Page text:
Video | Agriculture | Confidence | Economy | Energy | Employment | Finance | Media | Property | RBNZ | Science | SOEs | Tax | Technology | Telecoms | Tourism | Transport | Search

 


Odds decrease for thieves

Odds decrease for thieves

ServiceIQ’s introductory theft prevention course gives retailers another weapon in the war on theft.

Introduction to Preventing Theft and Fraud is available online and teaches staff the fundamentals in identifying and preventing theft from shops and other small businesses. It covers both theft and fraud, and looks at the risks from customers, staff and suppliers.

“Theft from shops reportedly costs New Zealand $760 million per year. The real total is likely to be much higher as many thefts go unnoticed or unreported”, says ServiceIQ Chief Executive Dean Minchington. “Retail crime surveys in New Zealand and overseas show that shop theft is increasing. The risk to businesses is very real and reducing the cost of theft can benefit the business and its customers.”

The course is part of the ServiceIQ Skills Online suite of online training. Courses include customer service skills, consumer legislation, and resolving customer complaints. They can be completed by anyone, and at any time and any place, online or on a mobile device, and can be finished in a lunch break.

Everyone who completes the course will be armed with practical tools to take action against fraudsters and thieves. They get detailed and practical advice on preventing potential crime, identifying it, and taking action when it is detected. People completing the course can print a certificate recording their success.

Introduction to Preventing Theft and Fraud costs just $25. To access Introduction to Preventing Theft and Fraud, go to www.serviceiqskillsonline.org.nz and help stop theft today.

ENDS

© Scoop Media

 
 
 
 
 
Business Headlines | Sci-Tech Headlines

 

Taxing Multinationals: EU Ruling Sours Apple

Shares of Apple slid, down 0.9 percent as of 3.08pm in New York, after the European Commission ruled that Ireland granted the company undue tax benefits of up to 13 billion euros (US$14.5 billion)—"illegal aid” under EU rules that the commission says Ireland now must recover from Apple. More>>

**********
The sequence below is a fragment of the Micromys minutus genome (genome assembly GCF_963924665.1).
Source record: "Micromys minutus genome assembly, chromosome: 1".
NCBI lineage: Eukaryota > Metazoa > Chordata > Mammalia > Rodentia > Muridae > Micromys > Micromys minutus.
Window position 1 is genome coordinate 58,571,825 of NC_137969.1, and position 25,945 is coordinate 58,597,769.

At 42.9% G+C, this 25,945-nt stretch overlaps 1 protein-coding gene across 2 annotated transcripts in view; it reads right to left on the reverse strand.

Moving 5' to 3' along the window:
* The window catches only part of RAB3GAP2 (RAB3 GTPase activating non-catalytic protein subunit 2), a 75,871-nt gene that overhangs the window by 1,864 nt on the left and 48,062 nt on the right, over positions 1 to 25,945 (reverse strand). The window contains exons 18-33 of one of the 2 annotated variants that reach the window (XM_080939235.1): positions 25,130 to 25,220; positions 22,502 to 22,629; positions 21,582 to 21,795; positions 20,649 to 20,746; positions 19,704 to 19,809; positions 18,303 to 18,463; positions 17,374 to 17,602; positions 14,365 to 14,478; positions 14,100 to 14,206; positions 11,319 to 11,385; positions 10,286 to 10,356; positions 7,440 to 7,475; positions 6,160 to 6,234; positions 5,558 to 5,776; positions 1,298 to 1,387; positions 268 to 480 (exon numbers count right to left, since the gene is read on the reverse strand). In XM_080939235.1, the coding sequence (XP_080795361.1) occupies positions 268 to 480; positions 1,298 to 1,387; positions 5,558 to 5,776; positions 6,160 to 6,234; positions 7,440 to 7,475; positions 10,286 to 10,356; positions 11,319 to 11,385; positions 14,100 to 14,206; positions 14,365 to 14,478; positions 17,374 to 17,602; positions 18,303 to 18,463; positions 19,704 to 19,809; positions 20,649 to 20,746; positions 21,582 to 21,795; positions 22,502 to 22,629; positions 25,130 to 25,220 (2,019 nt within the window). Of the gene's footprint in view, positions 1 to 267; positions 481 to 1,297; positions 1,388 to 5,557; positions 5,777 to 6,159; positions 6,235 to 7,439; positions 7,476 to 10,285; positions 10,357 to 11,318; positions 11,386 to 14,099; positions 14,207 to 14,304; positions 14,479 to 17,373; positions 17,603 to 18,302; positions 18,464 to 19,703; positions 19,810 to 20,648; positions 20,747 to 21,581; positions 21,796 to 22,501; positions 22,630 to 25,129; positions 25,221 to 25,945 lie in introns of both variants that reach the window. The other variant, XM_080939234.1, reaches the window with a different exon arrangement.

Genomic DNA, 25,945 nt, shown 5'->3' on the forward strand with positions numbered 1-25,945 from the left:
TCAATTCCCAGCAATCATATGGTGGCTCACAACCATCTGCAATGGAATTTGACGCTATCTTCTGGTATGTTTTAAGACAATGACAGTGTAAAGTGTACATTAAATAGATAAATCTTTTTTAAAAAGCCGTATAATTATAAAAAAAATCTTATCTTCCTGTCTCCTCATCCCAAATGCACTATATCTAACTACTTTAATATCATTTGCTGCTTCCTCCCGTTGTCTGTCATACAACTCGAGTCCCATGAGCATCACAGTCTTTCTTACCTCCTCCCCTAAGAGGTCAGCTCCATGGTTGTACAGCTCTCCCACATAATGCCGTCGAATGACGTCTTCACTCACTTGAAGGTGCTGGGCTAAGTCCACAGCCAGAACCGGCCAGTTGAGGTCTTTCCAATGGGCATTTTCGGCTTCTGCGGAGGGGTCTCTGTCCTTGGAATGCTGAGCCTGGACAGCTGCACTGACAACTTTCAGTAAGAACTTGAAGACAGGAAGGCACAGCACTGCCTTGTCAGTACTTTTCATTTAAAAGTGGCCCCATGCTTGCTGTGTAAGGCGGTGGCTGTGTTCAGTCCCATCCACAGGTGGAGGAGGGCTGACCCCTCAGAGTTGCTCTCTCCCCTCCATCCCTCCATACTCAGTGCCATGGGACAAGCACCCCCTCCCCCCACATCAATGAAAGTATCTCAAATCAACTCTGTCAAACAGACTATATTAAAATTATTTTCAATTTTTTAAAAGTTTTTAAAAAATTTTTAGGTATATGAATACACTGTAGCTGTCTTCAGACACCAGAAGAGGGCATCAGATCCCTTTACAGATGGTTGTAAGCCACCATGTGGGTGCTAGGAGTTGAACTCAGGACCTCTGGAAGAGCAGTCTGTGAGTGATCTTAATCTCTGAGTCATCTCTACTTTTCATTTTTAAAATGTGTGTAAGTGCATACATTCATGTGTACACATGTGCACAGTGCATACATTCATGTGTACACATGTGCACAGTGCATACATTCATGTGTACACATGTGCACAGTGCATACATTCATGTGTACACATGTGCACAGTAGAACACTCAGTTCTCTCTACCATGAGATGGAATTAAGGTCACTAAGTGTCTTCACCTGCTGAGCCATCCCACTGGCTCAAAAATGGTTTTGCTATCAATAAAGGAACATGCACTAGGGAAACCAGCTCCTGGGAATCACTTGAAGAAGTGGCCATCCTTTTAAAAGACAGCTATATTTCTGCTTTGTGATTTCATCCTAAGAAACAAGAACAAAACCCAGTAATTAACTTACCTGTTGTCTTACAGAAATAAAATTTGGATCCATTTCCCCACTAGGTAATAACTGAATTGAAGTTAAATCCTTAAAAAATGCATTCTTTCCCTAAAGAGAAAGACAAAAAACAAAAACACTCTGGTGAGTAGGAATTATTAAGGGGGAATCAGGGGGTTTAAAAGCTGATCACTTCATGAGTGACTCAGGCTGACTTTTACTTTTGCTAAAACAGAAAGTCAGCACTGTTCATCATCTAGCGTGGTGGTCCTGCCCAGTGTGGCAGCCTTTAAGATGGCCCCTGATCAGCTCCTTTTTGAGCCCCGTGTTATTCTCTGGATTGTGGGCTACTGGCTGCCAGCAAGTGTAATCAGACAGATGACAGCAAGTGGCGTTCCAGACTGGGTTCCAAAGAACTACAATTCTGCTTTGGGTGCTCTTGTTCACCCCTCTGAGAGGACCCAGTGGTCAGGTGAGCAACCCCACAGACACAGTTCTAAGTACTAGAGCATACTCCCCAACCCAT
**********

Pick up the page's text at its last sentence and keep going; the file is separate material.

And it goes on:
ALSO:

NZX Review: Best Practice Code Recommends Code Of Ethics

NZX, the sharemarket operator, is seeking feedback on proposed changes to its corporate governance best practice code including a published code of ethics, rules about share trading and continuous disclosure, and more transparency over board appointments and chief executive pay. More>>

ALSO:

Auditors:

Signs Of Life? SETI On Russian Space(?) Signal

A star system 94 light-years away is in the spotlight as a possible candidate for intelligent inhabitants, thanks to the discovery of a radio signal by a group of Russian astronomers... Could it be a transmission from a technically proficient society? At this point, we can only consider what is known so far. More>>

Post-Post: Brian Roche To Step Down As NZ Post CEO

Brian Roche will step down as chief executive of New Zealand Post in April 2017, having led the state-owned postal service's drive to adjust to shrinking mail volumes with a combination of cost cuts, asset sales, modernisation and expansion of new businesses. More>>

ALSO:

Company Results: Air NZ Rides The Tourism Boom With Record Full-Year Earnings

Air New Zealand has ridden the tourism boom and staved off increased competition to deliver the best full-year earnings in its 76-year history. More>>

ALSO:

New PGP: Sheep Milk Industry Gets $12.6M Crown Funding

The Sheep - Horizon Three programme aims to develop "a market driven, end-to-end value chain generating annual revenues of between $200 million and $700 million by 2030," according to a joint statement. More>>

ALSO:

Get More From Scoop

 
 
 
 
 
 
 
 
 
Business
Search Scoop  
 
 
Powered by Vodafone
NZ independent news